A : I love it. It took me a while to learn the craft of it, how to get the best out of the interviewee etc. and how to still conduct a good interview even if you think very little of the music, but I think now I’ve got the hang. I swore I’d never ask those annoying stock questions (how did you get the name etc) but sometimes a host’s gotta do what a host’s gotta do…
Q : Taking your 2Day hat off for a moment, how do you see the commercial radio industry’s support of local talent as a whole?
A : As not nearly enough. Of course. I’m an Australian muso first, a radio employee second.
Q : Is there anything it could be doing better (besides playing your music, obviously…)?
A : Hahaha. Well, they have started to play me. Just at nights, but still I’m very grateful for that. I think playing more Australian content would be an excellent move. I’d love to see a healthy industry that promotes and values uniquely Australian artists, not just the ones that do the best ‘made in the US or UK’ sound-a-like. There’s nothing wrong with that approach of course. If a highly-polished American pop sound is your thing, power to you, but it seems to hog a fair share of the airwaves here. I’m sure the research says that’s what listeners want. Still, I hear there was a time when programming directors (who were educated, passionate music lovers, lovers of song craft not celebrity) played what they wanted to play! They took risks and probably broadened peoples’ minds with songs that may not have fitted ‘the format’ or what was currently trending.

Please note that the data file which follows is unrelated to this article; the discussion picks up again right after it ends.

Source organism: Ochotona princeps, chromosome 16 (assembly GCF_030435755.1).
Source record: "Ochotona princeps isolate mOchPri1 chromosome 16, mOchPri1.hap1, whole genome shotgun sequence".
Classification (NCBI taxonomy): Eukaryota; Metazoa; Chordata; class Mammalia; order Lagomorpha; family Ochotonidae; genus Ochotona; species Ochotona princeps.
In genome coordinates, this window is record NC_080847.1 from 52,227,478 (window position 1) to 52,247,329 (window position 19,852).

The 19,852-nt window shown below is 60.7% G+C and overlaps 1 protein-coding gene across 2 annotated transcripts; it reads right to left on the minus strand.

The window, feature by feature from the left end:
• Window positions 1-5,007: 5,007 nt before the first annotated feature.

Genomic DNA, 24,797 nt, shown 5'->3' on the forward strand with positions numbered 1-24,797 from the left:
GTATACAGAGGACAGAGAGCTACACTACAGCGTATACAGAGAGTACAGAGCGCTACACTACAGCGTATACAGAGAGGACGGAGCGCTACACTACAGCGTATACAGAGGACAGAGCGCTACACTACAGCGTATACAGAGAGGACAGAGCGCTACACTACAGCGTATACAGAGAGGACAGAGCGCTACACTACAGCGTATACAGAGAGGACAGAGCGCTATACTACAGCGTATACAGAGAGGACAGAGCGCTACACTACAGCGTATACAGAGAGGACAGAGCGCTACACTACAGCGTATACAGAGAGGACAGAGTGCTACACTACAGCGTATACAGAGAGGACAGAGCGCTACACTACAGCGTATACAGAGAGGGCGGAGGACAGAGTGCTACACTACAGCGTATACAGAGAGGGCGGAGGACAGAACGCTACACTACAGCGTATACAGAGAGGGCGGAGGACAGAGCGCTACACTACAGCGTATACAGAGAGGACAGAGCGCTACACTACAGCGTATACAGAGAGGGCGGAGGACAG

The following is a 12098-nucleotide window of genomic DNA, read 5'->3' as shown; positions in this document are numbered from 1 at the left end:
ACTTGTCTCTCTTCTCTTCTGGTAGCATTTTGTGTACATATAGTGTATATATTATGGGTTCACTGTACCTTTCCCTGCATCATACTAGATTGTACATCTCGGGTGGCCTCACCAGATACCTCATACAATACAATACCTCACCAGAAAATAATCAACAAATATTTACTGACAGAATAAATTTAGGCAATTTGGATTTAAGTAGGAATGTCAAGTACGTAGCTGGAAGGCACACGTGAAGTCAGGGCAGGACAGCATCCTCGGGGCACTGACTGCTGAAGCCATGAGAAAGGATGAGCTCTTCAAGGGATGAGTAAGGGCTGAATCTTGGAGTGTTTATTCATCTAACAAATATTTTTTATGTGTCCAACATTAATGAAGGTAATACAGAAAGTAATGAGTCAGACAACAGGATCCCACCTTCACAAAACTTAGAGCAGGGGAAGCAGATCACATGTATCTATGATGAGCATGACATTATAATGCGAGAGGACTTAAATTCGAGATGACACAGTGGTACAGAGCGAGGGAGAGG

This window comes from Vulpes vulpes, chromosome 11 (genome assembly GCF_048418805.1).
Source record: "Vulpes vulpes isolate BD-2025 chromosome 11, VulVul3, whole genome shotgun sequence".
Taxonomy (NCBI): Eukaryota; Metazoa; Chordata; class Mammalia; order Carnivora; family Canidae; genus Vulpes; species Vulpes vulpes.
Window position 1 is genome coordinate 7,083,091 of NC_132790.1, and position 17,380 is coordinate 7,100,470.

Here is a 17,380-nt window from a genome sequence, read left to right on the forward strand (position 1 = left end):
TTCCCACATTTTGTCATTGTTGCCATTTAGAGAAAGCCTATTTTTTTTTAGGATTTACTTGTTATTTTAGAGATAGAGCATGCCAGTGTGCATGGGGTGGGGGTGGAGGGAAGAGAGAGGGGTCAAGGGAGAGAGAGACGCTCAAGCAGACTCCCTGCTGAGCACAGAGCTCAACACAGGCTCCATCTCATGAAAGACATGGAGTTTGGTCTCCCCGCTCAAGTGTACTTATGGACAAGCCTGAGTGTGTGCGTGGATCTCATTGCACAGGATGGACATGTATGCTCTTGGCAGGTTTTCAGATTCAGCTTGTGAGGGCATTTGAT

Q : You’ve slide rather comfortably into the chair vacated by Ms Warhurst on the new edition of ‘Spicks And Specks’. How have you been received thus far as Nu-Myf? And how much have you been enjoying it?
A : Haha… No one will ever be nu-Myf! She’s a one-off. Such a genuine infectious spirit, Australia will always adore Myf as the first lady of cute. As do I! But following in her footsteps is a real joy and an honour. The game is so fantastic, we basically just have to wave that flag proudly and hopefully keep the old fans happy whilst trying to draw some new ones out of the woodwork too.. (no pressure!)